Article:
Without power to the track, then everything is a bit pointless, pardon the pun. There are a few different ways of linking your controller (digital or analogue) to the track, so let us explore some of them.
With a starter set a power feed clip or plug is usually provided, but as expansion takes place more feeds may be required. More power clips can of course be added, but there are alternatives; Gaugemaster provide rail joiners with wires attached for both N (GM17) and OO (GM13) scales – as do Peco for various track sizes.
If multiple feeds are required it maybe worth considering soldering wires directly to the track - especially if the track is already laid - to save ripping up the track in order to add a forgotten feed. "Ah", you might say, "I don’t know how to solder". This is where I’m here to help! The principle of soldering is actually quite simple, there are no dark arts associated with it, and once mastered is never forgotten.
The first thing to point out is that Soldering Irons get HOT, and can cause a nasty burn; either to skin, or tables, or carpets, etc. So, when soldering, do not leave the iron unattended, especially if children are around. Remember, just because an iron doesn’t look hot, it takes a while to cool down when switched off. Safety First!
Next, is to obtain the right tools for the job, namely wire cutters and wire strippers, something to clean the rails with, a good quality soldering iron and stand, and of course, the right size wire and solder.
A lot of folk, when choosing an iron, are of the opinion that you don’t want it to be too powerful an iron as this will melt the sleepers - but this is a misconception. A 15-watt iron will take too long to heat up the spot where the wire has to go, causing the heat to travel along the rails. Because the melting point of plastic is lower, than the melting point of normal solder, the heat may start to melt the sleepers or railchairs. Whereas, a 25-watt, or above, will heat up the section of rail quickly, allowing the solder to melt rapidly, before the heat can travel too far along the track.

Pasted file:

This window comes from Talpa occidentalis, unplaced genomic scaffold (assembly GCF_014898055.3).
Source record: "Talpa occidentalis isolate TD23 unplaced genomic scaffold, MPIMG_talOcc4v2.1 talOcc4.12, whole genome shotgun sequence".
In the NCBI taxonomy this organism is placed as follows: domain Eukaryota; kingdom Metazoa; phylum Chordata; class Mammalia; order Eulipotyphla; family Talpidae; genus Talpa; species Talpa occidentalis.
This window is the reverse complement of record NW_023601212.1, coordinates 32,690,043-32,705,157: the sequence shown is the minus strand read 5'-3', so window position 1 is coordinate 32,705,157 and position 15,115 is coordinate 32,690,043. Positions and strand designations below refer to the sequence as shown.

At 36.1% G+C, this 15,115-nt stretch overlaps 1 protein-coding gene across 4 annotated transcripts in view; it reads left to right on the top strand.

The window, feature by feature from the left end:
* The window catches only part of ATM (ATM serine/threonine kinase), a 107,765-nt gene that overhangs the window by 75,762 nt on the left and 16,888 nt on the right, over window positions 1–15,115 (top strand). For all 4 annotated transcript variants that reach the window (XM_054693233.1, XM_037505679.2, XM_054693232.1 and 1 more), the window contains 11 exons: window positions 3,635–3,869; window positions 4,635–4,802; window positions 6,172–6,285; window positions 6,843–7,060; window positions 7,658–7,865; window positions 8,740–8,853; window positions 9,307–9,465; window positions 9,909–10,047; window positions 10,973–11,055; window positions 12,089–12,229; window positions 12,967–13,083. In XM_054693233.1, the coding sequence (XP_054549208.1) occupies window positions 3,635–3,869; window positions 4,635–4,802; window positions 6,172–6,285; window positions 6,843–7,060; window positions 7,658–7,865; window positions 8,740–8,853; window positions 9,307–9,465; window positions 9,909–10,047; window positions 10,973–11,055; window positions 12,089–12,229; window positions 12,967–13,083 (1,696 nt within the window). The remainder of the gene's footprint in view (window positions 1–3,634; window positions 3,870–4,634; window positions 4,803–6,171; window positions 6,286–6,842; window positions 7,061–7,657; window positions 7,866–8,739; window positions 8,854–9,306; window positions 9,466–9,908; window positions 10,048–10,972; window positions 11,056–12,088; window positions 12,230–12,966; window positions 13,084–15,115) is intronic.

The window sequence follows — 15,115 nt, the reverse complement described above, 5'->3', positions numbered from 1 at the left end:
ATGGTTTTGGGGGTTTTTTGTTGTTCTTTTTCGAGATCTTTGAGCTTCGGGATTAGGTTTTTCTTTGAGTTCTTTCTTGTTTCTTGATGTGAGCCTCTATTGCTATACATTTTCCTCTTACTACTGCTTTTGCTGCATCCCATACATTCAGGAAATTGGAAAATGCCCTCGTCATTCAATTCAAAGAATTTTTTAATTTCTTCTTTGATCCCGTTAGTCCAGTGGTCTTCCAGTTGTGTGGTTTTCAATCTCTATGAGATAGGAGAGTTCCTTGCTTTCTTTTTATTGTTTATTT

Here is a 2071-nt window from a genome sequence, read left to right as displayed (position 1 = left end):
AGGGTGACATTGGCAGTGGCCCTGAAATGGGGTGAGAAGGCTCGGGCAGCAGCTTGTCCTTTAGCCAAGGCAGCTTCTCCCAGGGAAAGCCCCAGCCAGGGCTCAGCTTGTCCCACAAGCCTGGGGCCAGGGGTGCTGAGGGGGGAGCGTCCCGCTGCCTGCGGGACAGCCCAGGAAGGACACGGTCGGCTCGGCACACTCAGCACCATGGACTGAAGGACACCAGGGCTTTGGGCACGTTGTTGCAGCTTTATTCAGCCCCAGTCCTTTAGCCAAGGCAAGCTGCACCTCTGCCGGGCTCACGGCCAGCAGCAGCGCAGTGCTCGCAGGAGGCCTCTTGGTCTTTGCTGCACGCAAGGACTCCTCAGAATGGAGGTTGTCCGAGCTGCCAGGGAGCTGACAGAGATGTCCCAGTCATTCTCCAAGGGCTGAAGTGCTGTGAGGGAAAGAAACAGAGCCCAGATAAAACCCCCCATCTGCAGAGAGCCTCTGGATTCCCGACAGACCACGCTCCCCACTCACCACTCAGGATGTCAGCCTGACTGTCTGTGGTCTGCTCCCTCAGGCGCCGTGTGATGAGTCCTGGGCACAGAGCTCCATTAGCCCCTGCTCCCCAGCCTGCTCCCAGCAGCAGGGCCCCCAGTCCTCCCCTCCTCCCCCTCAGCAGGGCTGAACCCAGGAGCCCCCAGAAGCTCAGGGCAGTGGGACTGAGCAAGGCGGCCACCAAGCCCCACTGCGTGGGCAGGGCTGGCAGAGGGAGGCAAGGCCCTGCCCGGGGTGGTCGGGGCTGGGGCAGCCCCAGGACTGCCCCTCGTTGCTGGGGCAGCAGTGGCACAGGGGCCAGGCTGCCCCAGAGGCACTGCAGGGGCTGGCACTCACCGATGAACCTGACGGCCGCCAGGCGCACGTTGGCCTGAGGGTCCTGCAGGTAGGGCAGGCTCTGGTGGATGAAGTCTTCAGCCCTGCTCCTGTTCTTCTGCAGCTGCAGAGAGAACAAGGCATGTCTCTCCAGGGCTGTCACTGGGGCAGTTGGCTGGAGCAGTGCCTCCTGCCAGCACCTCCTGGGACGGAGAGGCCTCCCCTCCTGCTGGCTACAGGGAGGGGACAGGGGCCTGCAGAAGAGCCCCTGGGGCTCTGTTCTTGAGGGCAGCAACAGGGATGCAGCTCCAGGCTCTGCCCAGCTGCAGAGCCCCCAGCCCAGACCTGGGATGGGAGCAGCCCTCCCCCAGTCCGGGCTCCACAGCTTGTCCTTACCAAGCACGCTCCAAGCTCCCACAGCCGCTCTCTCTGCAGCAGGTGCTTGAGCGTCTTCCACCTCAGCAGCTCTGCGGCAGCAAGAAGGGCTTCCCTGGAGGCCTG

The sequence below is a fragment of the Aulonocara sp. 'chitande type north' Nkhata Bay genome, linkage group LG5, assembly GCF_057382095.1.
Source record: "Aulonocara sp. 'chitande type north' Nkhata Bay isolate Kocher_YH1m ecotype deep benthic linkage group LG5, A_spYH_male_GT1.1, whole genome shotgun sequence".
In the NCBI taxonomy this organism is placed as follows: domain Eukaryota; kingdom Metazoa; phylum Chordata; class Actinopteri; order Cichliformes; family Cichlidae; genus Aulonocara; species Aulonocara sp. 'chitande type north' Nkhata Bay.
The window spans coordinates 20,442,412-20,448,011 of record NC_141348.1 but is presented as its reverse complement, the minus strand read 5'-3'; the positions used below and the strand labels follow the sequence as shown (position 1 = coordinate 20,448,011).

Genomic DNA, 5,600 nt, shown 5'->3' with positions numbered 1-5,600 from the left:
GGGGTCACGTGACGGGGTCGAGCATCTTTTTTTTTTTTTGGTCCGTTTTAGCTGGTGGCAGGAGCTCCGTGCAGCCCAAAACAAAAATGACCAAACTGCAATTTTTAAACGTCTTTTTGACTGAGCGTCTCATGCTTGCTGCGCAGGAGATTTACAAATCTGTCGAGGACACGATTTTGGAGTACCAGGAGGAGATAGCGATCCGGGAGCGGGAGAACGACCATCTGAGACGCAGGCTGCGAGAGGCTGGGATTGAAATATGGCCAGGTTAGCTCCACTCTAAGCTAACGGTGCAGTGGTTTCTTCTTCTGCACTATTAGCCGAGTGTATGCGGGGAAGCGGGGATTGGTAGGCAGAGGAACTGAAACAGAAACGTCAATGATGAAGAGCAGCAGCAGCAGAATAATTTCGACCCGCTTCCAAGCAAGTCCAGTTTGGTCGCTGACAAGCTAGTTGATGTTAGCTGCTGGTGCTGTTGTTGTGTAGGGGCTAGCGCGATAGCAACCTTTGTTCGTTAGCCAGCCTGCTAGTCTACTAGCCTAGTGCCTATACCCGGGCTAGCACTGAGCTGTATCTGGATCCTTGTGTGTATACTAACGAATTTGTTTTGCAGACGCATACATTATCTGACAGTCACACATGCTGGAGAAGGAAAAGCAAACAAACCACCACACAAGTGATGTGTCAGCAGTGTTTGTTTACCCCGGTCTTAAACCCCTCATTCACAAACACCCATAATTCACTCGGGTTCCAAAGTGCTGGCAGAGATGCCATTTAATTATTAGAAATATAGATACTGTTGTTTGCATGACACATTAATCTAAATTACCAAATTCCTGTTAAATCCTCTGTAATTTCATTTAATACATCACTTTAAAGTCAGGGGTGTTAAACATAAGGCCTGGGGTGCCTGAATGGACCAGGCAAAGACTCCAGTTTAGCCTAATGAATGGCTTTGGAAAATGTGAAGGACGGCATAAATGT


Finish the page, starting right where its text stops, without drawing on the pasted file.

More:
First and foremost, cleanliness is of the essence as solder will not bond to dirt, grime, or oily surfaces. So, having decided where you want to attach a wire, clean the outside edge of the rail, using a glass fibre pen (GM635) or, if the rail is oily, a detergent mix on a cotton bud. Then we are ready.
Another thing to consider is keeping the tip of the iron clean. Otherwise, you will find that over time the flux, in ready fluxed solders, or plain flux will attack the tip; gradually corroding it and making it useless.
Most good soldering iron stands are supplied with a sponge which you keep damp, enabling you to wipe the tip of the iron every so often. This will prolong the life of the tip - my current tip is about 9 years old now, and still going strong.
So, what next?
Having decided where we want to put the track feed, we do, what is called, tinning on both the rail and the wire.
Tinning means adding the solder to both parts that need to be joined and this is done by applying the iron to the rail, adding the solder to a small area of the rail, then adding a small amount of solder to the wire.
We can then place the wire in position. Then, using the iron again, heat up both until the solder melts, bonding the two parts together. Whilst removing the iron, give a quick blow to help cooling, and the job is done.
I usually give the wire a gentle tug to make sure everything is firmly attached. I then clean the upper surface of the rail, in case any flux has made its way onto the running surface, and I also check that the wire, or solder, is not stuck up to derail passing rolling stock. Then on to the next job.
Now is also a good time to check that the joint is a good one, by checking with a meter for continuity from the end of the wire to the rail. Once the joint has cooled down, it is also a good idea to check whether the joint is a shiny silver colour. If it is dull and grey looking, this is a sign of what is called a dry joint, caused when the flux has remained in the solder, which may cause the joint to be non-conductive, i.e. not passing current. If this is the case, reapplying the iron for a short period usually cures this.
So, there we are! The best way to learn this technique is to practice on scrap bits of rail first, before attempting to add feeds to your actual layout. If you damage a piece of scrap rail, it doesn’t matter half as much as damaging a piece of rail in the middle of a complex junction!